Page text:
by Hugh Gilmore
Being radiated 34 times in seven weeks is not fun, but I made it enjoyable for myself by turning the process into an extended performance piece. Once I found out I could choose my own music for listening to during therapy, I spent a crazy amount of time trying to decide what I wanted to hear. Over time, my musical choices came to reflect my attitude towards my life, my disease, my therapy and the weird machine that circled me each day emitting death rays into my lower belly.
At first, back in March, I felt like a victim. I was a poor, sad soul who had to lie on his back and receive this potentially damaging treatment for a potentially fatal illness. I wasn’t shivering with fright, but I was scared. I swallowed my fear, though, and accepted that I had to go through this process if I wanted to live. So as not to scare my friends and family I assumed an air of nonchalance. Hence my first song choice was Peggy Lee singing “Is That All There Is?” That made me feel good in a kind of taunting-fate way.
Underneath the pose, however, the sterile and mechanical nature of the radiation room made life itself seem precious, so I asked to hear Louis Armstrong’s “What a Wonderful World.” It was great, a warm reminder of what might lie ahead for me if I do not die of this particular cancer at this particular point in my life. The usual worry.
For about a week, though, I felt like a prisoner, and I chose a few pieces of music that reflected that. One was Willie Nelson singing his “Hello Walls,” where the lonely singer talks to his walls and ceiling and window: “We’ve got to all stick together or else I’ll lose my mind.” The next day brought Johnny Cash doing his own “Folsom Prison Blues.” That throbbing guitar and baseline helped maintain that streak of mild defiance as I watched the machinery moving around me. Thus my first week as prisoner/victim ended.
Of course I had survived and the treatments didn’t hurt, and I wasn’t feeling any after-effects yet, so it was time, to stop being “brave” and ease up on that passivity theme. I came in on Monday wondering what it would be like to hear something beautiful while lying under those weird machines. Could the beauty of music override their whirr? I chose to hear “The Humming Chorus” from Puccini’s “Madame Butterfly.” That’s when I ran into the limitations of Radiation Room #6’s music system.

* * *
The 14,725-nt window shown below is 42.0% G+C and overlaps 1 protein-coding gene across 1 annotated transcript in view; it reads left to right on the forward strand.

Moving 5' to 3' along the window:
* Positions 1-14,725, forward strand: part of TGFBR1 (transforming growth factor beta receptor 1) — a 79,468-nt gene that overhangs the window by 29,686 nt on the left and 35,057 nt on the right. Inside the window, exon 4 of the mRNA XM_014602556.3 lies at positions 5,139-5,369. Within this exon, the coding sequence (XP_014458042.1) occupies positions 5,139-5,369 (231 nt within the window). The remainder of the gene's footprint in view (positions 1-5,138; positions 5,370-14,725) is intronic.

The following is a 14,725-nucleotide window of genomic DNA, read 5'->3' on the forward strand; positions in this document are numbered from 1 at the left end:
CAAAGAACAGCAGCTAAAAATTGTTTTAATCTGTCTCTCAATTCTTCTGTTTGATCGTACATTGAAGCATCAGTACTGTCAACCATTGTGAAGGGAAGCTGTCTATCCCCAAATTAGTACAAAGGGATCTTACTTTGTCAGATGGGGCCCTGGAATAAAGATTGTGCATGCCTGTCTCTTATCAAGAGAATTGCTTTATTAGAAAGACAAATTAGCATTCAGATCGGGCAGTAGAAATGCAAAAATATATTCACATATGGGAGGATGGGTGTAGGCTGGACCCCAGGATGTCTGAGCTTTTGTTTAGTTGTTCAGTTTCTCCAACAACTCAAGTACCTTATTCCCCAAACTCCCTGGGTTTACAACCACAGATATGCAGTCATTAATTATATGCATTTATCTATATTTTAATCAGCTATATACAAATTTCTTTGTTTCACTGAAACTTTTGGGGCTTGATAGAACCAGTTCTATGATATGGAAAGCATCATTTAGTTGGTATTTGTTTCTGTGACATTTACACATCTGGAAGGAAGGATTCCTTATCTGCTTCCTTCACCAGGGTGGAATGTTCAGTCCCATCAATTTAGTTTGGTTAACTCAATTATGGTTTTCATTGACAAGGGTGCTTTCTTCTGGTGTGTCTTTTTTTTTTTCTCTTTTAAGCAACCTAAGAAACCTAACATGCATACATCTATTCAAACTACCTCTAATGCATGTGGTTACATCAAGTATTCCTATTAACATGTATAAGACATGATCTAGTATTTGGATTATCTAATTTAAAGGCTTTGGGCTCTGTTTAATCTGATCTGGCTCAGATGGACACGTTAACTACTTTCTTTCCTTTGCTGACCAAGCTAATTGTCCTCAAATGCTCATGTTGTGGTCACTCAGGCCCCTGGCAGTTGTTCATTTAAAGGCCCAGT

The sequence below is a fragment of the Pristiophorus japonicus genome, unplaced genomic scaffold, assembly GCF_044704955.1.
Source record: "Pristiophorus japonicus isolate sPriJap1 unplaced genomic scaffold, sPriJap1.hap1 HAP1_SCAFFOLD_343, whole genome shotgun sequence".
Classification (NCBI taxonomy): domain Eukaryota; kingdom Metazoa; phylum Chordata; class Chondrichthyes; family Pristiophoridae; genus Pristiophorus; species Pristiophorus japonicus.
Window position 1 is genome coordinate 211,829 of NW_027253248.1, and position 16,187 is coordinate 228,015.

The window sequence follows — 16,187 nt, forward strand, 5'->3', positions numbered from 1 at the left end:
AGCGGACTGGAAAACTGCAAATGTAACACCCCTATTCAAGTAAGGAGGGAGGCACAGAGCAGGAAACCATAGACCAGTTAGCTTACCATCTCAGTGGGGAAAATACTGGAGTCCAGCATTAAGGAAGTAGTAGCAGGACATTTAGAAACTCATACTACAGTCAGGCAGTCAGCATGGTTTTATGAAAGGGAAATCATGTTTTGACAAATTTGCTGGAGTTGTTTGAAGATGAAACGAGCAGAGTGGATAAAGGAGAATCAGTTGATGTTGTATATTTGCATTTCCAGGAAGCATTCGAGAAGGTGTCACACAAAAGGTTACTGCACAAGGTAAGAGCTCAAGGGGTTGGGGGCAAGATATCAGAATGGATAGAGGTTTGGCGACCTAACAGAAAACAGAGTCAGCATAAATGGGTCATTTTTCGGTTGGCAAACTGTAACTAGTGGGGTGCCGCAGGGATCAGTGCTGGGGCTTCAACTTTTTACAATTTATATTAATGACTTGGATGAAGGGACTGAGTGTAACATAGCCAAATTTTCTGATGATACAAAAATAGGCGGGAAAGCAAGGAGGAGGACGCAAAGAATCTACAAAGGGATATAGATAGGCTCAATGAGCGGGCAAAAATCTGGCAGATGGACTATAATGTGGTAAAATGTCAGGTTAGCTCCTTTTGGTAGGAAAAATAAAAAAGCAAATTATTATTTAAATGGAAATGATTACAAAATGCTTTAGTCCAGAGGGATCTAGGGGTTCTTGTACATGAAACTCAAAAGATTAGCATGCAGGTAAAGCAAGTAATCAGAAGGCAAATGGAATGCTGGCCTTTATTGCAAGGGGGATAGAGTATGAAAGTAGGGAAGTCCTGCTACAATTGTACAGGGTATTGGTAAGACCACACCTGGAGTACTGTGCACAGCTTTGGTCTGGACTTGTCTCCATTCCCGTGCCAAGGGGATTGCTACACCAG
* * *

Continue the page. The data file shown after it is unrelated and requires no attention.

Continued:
The technicians are a wonderful crew of people (Dom, Mike, Megan, Tracy and Kristen, I thank you) and they really seem to care to put their patients at ease. They would play any tune available on YouTube for me. But not that day. The YouTube they offer comes off a laptop and plays through a weak speaker that is at the mercy of whoever posted it. I couldn’t hear the “Humming Chorus” at all. We tried again the next day. No.
Two days without music induced a bite of regret as though I’d wasted two days of possible spirit questing. I was getting into this experience and feeling it as a kind of self-expression: a Man vs. Machine kind of contest. I decided to start listening to possible YouTube selections last thing at night so I’d have a hearable selection for my next treatment. Once I’d figured out the following day’s menu, I’d go to bed at night feeling quite happy and eager to get back to Fox Chase Cancer Center in the morning.
What followed I remember now as Weirdness Week. I wanted to get trippy. You know: hazy, let go of my conscious mind and just let my eyes and ears undergo a synesthesia that put me into a benevolent trance for the rest of the day. That way, each day’s therapy session would actually be a kind of psychic cleansing, a soul purging. And a funny one at that. I wanted the radiation room, for my fifteen minutes, to be a place where the absurd, tripped-out lion lay down with the sleepy zoned-out lamb.
I started with Louis Prima: “(I’ll Be Glad When You’re Dead) You Rascal You.” But that was really just a joke before hunching down with the following songs on successive days: “A Whiter Shade of Pale” (Procul Harum…my favorite nonsensical arty song), “Hotel California” (The Eagles – just to hear the line “This could be heaven, this could be hell” during cancer radiation therapy). On Friday came “Hallelujah” (Leonard Cohen … afterward I wanted to ask the team to let me go around again … I floated out of there).
The following week began with “The Flower Duet” aria from “Lakme” and then the “Agnus Dei” choral version of Samuel Barber’s “Adagio for Strings.” I had hit my stride by then. Filled with hope – so many wonderful pieces of music in the world for me to be radiated by. The beginning of several wonderful weeks to come.
I probably sound simple-minded, but I remember what looked like a creaking, buzzing spacecraft slowly floating by, a few inches above my face in a darkened room with purple soffit lights while lying half-naked on my back listening to “Adagio for Strings” and remembering that I love my wife and son, but we must all die someday, but forget that – I want to live forever, and both this machine that heals by destroying and the machines that bring me the music, and even the mind of Samuel Barber himself, prove that Louis Armstrong was right: this is a wonderful world. I felt stupidly happy beyond the reach of tears.
And then, wham! Up came the lights. Session over. Next patient needs this table, pull up your pants and put your shoes back on, Hugh. See you Monday.
That was okay. I’d had my therapy for the day – in every sense of the word.
Next week, probably my final week on this theme: I’m allowed to bring in my own Bose CD player from home and blast it. What a world, eh?